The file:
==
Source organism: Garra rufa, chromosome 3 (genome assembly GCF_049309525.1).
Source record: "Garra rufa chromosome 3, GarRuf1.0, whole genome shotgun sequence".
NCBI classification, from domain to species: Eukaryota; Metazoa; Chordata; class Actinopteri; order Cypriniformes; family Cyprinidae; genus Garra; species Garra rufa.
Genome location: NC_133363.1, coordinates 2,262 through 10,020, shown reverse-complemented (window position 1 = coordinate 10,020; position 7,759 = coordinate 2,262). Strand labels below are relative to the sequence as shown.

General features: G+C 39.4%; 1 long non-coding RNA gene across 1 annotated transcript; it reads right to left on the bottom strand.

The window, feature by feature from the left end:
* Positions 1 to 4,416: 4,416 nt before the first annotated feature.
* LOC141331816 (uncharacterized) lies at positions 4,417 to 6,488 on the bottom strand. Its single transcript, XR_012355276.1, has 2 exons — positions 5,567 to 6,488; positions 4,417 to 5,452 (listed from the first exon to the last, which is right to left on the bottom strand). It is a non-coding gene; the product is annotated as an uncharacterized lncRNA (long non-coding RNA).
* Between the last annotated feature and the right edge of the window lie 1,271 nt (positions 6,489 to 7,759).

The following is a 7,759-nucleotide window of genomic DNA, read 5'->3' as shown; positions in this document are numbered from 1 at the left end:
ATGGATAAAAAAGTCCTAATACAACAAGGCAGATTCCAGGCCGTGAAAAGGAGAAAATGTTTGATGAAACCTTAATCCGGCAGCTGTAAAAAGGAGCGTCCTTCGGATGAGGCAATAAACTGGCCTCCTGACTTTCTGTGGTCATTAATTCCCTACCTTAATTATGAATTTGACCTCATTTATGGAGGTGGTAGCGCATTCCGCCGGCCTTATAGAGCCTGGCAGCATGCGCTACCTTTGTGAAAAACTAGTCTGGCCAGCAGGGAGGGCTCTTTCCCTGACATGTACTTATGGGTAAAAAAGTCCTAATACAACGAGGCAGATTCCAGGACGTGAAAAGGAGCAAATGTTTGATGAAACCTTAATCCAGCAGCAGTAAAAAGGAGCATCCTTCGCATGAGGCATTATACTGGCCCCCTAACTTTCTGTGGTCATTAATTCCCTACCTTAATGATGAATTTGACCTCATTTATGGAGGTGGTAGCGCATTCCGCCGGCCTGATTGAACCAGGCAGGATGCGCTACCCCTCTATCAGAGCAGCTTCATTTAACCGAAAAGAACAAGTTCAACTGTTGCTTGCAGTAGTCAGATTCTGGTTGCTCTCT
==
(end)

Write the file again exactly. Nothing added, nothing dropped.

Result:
Source organism: Garra rufa, chromosome 3 (genome assembly GCF_049309525.1).
Source record: "Garra rufa chromosome 3, GarRuf1.0, whole genome shotgun sequence".
NCBI classification, from domain to species: Eukaryota; Metazoa; Chordata; class Actinopteri; order Cypriniformes; family Cyprinidae; genus Garra; species Garra rufa.
Genome location: NC_133363.1, coordinates 2,262 through 10,020, shown reverse-complemented (window position 1 = coordinate 10,020; position 7,759 = coordinate 2,262). Strand labels below are relative to the sequence as shown.

General features: G+C 39.4%; 1 long non-coding RNA gene across 1 annotated transcript; it reads right to left on the bottom strand.

The window, feature by feature from the left end:
* Positions 1 to 4,416: 4,416 nt before the first annotated feature.
* LOC141331816 (uncharacterized) lies at positions 4,417 to 6,488 on the bottom strand. Its single transcript, XR_012355276.1, has 2 exons — positions 5,567 to 6,488; positions 4,417 to 5,452 (listed from the first exon to the last, which is right to left on the bottom strand). It is a non-coding gene; the product is annotated as an uncharacterized lncRNA (long non-coding RNA).
* Between the last annotated feature and the right edge of the window lie 1,271 nt (positions 6,489 to 7,759).

The following is a 7,759-nucleotide window of genomic DNA, read 5'->3' as shown; positions in this document are numbered from 1 at the left end:
ATGGATAAAAAAGTCCTAATACAACAAGGCAGATTCCAGGCCGTGAAAAGGAGAAAATGTTTGATGAAACCTTAATCCGGCAGCTGTAAAAAGGAGCGTCCTTCGGATGAGGCAATAAACTGGCCTCCTGACTTTCTGTGGTCATTAATTCCCTACCTTAATTATGAATTTGACCTCATTTATGGAGGTGGTAGCGCATTCCGCCGGCCTTATAGAGCCTGGCAGCATGCGCTACCTTTGTGAAAAACTAGTCTGGCCAGCAGGGAGGGCTCTTTCCCTGACATGTACTTATGGGTAAAAAAGTCCTAATACAACGAGGCAGATTCCAGGACGTGAAAAGGAGCAAATGTTTGATGAAACCTTAATCCAGCAGCAGTAAAAAGGAGCATCCTTCGCATGAGGCATTATACTGGCCCCCTAACTTTCTGTGGTCATTAATTCCCTACCTTAATGATGAATTTGACCTCATTTATGGAGGTGGTAGCGCATTCCGCCGGCCTGATTGAACCAGGCAGGATGCGCTACCCCTCTATCAGAGCAGCTTCATTTAACCGAAAAGAACAAGTTCAACTGTTGCTTGCAGTAGTCAGATTCTGGTTGCTCTCT